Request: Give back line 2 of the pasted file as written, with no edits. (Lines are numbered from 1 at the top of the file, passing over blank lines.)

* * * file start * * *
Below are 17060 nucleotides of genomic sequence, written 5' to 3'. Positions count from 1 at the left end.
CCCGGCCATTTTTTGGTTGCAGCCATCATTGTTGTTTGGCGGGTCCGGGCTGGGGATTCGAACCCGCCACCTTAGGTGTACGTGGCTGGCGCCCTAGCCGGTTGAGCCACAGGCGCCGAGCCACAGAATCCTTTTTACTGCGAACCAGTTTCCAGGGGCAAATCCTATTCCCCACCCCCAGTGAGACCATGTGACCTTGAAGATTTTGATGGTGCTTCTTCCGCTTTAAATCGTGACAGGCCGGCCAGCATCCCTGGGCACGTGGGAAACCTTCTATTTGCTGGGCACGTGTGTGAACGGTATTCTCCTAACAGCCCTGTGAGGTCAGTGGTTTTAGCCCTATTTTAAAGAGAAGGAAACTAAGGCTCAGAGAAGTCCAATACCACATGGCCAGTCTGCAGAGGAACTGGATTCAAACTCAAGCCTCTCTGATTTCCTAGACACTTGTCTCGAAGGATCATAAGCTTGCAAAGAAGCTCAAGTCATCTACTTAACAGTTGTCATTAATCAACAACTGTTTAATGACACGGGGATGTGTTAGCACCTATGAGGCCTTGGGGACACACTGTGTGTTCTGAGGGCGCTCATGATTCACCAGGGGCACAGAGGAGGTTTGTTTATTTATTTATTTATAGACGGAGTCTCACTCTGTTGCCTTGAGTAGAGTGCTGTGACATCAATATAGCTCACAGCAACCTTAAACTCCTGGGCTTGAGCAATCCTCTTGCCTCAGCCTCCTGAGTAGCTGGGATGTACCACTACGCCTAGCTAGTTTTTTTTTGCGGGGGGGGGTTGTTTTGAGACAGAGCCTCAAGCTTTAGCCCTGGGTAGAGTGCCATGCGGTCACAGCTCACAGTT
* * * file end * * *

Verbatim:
CCCGGCCATTTTTTGGTTGCAGCCATCATTGTTGTTTGGCGGGTCCGGGCTGGGGATTCGAACCCGCCACCTTAGGTGTACGTGGCTGGCGCCCTAGCCGGTTGAGCCACAGGCGCCGAGCCACAGAATCCTTTTTACTGCGAACCAGTTTCCAGGGGCAAATCCTATTCCCCACCCCCAGTGAGACCATGTGACCTTGAAGATTTTGATGGTGCTTCTTCCGCTTTAAATCGTGACAGGCCGGCCAGCATCCCTGGGCACGTGGGAAACCTTCTATTTGCTGGGCACGTGTGTGAACGGTATTCTCCTAACAGCCCTGTGAGGTCAGTGGTTTTAGCCCTATTTTAAAGAGAAGGAAACTAAGGCTCAGAGAAGTCCAATACCACATGGCCAGTCTGCAGAGGAACTGGATTCAAACTCAAGCCTCTCTGATTTCCTAGACACTTGTCTCGAAGGATCATAAGCTTGCAAAGAAGCTCAAGTCATCTACTTAACAGTTGTCATTAATCAACAACTGTTTAATGACACGGGGATGTGTTAGCACCTATGAGGCCTTGGGGACACACTGTGTGTTCTGAGGGCGCTCATGATTCACCAGGGGCACAGAGGAGGTTTGTTTATTTATTTATTTATAGACGGAGTCTCACTCTGTTGCCTTGAGTAGAGTGCTGTGACATCAATATAGCTCACAGCAACCTTAAACTCCTGGGCTTGAGCAATCCTCTTGCCTCAGCCTCCTGAGTAGCTGGGATGTACCACTACGCCTAGCTAGTTTTTTTTTGCGGGGGGGGGTTGTTTTGAGACAGAGCCTCAAGCTTTAGCCCTGGGTAGAGTGCCATGCGGTCACAGCTCACAGTT